I had an odd experience yesterday.
I’d gone out in the afternoon for a quiet drink in a local pub, and ended up with a front row seat at a rock concert.
It was sunny and so I’d headed for a pub with a shady courtyard. There were usually only about 5 people in the courtyard, and plenty of seats. But when I arrived with a beer there were 100 people in it, maybe more, and a band setting up under an awning at one end.
I thought I was going to have to stand, like most people were, but squeezing my way to the front I found a couple of empty chairs, and sat down in one. And more or less as soon as I’d sat down, the band started playing, mostly old standards like Stand By Me. As I listened I realised that they were pretty ambitious in their choice of music. Playing Cream’s Sunshine Of Your Love required the lead guitarist to play like Eric Clapton, and he seemed perfectly capable of doing it. He was probably as old as Eric Clapton as well. Even more ambitious, in some ways, was the Wailers’ Stir It Up, and I watched the seated bass guitarist’s fingers picking out the notes, as the girls came out and started energetically dancing on the cobblestones in front of the band, and I wondered if they were the right notes.
I wondered whether anyone would be smoking, given it was so crowded. But the guy sat beside me lit up, and then the guy on the other side lit up too.
“Shame about the weather,” the lead guitarist said, as the sun blazed down, and he launched into Walk On The Wild Side, and ended with Teenage Kicks.
When I got home I listened to Stir It Up again. The bass player had indeed been playing the right notes.
Shame about the weather in Houston, Texas too. Hurricane Harvey seems to have pretty much come to a halt over the city, and is unloading 12 inches of water onto it every day, and has done so for three days, and looks set to carry on for several more days. Flood waters are 15 feet deep in places.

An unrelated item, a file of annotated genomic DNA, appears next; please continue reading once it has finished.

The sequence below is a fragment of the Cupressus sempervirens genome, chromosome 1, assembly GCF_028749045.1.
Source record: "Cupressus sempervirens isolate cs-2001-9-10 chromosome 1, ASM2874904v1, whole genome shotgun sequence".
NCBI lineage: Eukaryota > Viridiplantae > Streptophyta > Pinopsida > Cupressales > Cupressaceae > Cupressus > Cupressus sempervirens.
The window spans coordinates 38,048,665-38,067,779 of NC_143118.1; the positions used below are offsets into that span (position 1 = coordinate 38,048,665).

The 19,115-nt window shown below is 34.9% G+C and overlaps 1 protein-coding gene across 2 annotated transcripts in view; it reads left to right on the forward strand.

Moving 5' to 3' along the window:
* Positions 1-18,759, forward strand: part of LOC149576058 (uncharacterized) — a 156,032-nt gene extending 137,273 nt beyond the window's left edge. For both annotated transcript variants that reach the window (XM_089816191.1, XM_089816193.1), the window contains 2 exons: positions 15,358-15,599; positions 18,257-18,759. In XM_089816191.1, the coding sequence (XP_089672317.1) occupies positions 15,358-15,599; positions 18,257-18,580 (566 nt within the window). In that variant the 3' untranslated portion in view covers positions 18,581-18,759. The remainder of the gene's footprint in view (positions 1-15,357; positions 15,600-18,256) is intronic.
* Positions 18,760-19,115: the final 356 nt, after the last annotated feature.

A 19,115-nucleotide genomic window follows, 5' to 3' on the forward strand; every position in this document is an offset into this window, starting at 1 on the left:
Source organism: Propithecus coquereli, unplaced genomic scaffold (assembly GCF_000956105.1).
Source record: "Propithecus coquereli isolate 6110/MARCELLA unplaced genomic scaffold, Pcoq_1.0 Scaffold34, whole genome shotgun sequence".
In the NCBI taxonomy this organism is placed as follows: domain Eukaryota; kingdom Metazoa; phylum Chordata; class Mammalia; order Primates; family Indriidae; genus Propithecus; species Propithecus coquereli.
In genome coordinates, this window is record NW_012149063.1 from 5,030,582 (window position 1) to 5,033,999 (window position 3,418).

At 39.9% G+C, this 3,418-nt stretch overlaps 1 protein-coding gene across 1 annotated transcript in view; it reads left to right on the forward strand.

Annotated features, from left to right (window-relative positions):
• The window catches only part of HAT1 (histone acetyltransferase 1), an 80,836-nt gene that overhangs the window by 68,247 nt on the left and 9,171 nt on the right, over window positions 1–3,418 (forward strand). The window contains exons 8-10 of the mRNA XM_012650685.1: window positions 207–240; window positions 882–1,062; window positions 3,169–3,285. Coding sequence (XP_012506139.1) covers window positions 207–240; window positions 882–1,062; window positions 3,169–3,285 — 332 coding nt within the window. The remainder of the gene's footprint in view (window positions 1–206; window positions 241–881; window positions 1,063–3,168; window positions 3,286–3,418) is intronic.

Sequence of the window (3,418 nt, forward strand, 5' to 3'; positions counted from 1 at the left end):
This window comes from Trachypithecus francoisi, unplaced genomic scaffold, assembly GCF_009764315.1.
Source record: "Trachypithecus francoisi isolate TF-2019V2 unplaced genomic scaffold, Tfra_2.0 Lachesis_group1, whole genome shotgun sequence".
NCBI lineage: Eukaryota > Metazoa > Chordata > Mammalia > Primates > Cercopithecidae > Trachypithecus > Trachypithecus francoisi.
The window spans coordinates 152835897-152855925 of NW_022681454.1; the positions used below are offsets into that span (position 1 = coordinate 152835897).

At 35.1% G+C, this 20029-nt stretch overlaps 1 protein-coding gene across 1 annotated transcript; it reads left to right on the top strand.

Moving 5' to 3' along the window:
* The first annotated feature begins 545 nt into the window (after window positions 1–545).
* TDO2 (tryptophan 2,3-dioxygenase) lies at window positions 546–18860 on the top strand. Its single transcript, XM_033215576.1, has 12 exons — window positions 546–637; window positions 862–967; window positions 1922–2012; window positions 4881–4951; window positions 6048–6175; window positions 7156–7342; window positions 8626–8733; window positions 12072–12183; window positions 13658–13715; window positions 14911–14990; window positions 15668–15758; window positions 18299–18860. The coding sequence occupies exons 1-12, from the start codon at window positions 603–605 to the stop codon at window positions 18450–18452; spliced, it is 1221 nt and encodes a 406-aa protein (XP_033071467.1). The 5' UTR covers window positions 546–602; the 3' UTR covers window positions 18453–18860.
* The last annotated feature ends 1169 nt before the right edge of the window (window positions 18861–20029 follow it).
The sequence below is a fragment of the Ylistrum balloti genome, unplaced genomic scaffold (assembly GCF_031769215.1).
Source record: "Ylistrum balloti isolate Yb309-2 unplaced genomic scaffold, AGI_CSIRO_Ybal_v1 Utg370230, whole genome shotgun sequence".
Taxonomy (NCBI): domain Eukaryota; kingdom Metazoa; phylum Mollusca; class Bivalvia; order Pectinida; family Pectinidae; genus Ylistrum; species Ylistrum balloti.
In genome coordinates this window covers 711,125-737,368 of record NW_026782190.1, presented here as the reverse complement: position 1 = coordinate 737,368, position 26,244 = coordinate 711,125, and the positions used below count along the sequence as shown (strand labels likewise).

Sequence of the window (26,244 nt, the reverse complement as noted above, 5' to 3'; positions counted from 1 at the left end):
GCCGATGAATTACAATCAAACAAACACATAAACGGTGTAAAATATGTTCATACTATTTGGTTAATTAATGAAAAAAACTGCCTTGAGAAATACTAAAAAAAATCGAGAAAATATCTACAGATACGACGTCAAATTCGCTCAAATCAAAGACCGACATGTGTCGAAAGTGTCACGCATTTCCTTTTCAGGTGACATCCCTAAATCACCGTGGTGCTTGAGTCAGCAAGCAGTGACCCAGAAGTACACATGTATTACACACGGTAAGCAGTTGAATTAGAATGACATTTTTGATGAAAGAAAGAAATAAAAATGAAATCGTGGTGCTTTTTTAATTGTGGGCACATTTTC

The Republican Governor of Texas was recommending that the city be evacuated before the storm arrived, but the Democratic Mayor of Houston disagreed, so most of (greater) Houston’s 10 million or so inhabitants are presumably still in the city.
How do you evacuate 10 million people from a city? The Governor had said there were 200 buses available. But if a bus can carry 50 people, it wouldn’t need 200 buses: it would need 200,000 buses. Are there that many buses in the USA? And where would they go? And wouldn’t they empty all the gas stations along the route out? And end up motionless in traffic jams in the waters rising on the roads?
So what do you do if you can’t evacuate? It seemed to me that the only thing to do would be to head for high ground or tall buildings in the city. There doesn’t seem to be any high ground in Houston, but there seem to be plenty of tall buildings in the centre of the city. Do any cities have plans for where people should go to find high ground or tall buildings?
The power is out over most of Houston as well, so that will mean freezers and fridges defrosting, and maybe no way to heat food or boil water for lots of people.
And ants and alligators and snakes have also been on the move. I saw a video of a huge ball of fire ants drifting in the flood waters. It can’t help much to have your house invaded by fire ants, and have alligators coming in through the windows.
This could get very, very bad. It can only be hours or days before either Climate Change or Donald Trump are blamed for it all.
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